drb's post about lauren grant reminded me just how super-articulate Mark Morris himself is. It's good to see he encourages it in his dancers.

I love the element of enlightened self-interest on Morris's part:

He wants to have interesting, intelligent people in his company because he needs someone to be
interesting to him.


do they have to be alive? i always thought agnes demille beautifully articulate.

Not to mention that she was one of show business's all-time charmers, who could schmooze and seduce with the very best.

#26 carbro

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Posted 17 August 2007 - 10:48 AM

My mother was in New York Hospital when Ms. DeMille was admitted after her stroke. They were on the same floor. Even deprived of her power of speech (which she recovered), she was able to raise holy hell, to the great distress of both patients and staff. :wub: That's articulate!

:FIREdevil:

Well, wouldn't you?

#27 Alina

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Posted 17 August 2007 - 10:54 AM

How old is Maria Tallchief?


82

#28 winky

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Posted 17 August 2007 - 11:13 AM

Absolutely Agnes DeMille.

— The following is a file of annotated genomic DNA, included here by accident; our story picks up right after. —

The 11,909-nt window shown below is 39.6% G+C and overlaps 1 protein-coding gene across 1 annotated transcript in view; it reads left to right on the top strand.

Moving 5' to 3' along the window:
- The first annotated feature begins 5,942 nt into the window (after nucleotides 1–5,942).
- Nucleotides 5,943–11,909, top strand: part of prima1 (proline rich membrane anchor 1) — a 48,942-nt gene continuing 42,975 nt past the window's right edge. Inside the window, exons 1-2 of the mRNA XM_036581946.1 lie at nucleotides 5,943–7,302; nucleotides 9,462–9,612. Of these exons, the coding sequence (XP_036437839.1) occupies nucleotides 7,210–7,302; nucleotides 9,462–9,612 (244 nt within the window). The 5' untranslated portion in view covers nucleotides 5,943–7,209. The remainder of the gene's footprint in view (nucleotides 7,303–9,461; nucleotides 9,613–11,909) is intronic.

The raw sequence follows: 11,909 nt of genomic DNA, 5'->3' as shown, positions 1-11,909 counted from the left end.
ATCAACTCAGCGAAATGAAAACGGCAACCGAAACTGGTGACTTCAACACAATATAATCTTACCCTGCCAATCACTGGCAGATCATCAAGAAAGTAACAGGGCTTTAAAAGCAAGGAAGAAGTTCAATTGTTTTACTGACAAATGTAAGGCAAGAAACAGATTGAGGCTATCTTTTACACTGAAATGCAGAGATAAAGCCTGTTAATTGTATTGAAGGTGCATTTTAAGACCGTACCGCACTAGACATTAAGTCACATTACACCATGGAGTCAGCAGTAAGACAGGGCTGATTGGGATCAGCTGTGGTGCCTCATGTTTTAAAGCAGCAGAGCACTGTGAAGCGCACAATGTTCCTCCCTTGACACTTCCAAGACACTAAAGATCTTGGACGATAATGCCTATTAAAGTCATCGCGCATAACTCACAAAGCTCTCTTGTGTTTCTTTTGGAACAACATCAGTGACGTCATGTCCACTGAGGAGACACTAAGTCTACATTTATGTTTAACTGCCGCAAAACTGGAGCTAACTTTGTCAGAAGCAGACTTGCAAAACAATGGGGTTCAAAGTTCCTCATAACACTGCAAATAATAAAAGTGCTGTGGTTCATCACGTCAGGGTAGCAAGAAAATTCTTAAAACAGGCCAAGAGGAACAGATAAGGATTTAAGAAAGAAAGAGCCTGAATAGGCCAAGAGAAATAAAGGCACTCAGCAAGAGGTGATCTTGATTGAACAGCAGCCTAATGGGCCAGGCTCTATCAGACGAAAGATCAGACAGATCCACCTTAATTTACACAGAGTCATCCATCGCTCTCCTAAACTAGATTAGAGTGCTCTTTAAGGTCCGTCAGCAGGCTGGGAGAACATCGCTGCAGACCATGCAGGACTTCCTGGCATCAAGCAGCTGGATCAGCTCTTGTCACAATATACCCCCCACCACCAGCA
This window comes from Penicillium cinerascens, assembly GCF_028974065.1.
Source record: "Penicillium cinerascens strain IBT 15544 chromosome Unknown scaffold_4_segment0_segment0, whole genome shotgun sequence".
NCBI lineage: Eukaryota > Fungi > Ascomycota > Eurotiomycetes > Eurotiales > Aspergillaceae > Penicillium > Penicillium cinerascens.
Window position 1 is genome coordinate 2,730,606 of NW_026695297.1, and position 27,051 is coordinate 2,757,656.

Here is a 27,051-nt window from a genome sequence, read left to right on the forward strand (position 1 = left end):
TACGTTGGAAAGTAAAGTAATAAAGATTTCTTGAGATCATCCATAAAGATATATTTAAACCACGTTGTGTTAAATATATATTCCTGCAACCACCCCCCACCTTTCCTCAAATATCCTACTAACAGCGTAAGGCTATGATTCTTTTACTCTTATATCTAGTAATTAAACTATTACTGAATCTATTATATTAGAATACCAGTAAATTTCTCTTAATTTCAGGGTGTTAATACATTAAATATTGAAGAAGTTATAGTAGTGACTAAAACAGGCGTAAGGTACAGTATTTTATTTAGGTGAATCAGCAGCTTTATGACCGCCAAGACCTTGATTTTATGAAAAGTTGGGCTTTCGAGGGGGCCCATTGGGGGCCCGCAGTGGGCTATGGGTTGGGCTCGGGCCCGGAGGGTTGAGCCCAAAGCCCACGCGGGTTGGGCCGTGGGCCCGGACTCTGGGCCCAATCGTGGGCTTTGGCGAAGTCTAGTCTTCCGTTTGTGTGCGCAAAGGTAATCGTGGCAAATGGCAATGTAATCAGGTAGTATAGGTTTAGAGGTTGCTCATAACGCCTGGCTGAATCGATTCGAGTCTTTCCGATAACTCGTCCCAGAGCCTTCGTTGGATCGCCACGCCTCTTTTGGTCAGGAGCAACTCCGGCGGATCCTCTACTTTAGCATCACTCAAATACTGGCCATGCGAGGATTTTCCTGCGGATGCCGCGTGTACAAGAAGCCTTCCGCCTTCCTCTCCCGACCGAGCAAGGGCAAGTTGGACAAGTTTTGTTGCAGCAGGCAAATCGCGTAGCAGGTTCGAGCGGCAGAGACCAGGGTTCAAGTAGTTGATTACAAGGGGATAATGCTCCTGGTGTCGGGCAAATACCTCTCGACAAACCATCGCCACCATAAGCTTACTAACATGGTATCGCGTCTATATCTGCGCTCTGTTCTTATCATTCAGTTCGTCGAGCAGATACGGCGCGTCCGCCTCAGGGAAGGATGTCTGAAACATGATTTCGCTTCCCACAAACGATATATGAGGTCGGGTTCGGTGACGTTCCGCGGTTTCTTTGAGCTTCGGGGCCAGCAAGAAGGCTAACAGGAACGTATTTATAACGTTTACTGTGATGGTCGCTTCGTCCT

That woman had a brilliant mind and an ability to understand why dancers dance better than anyone.

#29 sylvia

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Posted 17 August 2007 - 02:11 PM

From a couple of masterclasses, I found Sarah Lamb to be intelligent and wonderfully articulate, with a huge vocabulary and an eagerness to share her views on dancing. I loved hearing about how she tries to translate what she is feeling or trying to say, into what we actually see.

From insight days at the Royal Ballet, I've generally found dancers and their coaches very interesting to listen to. You do find though, after a few years of talks and masterclasses, that they do tend to recycle a lot of anecdotes. :)

I guess language barriers get in the way sometimes too. But not with Sylvie Guillem - she's so keenly intelligent from the few times I've heard her speak about dance.

#30 Hans

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Posted 17 August 2007 - 03:09 PM

Margot Fonteyn.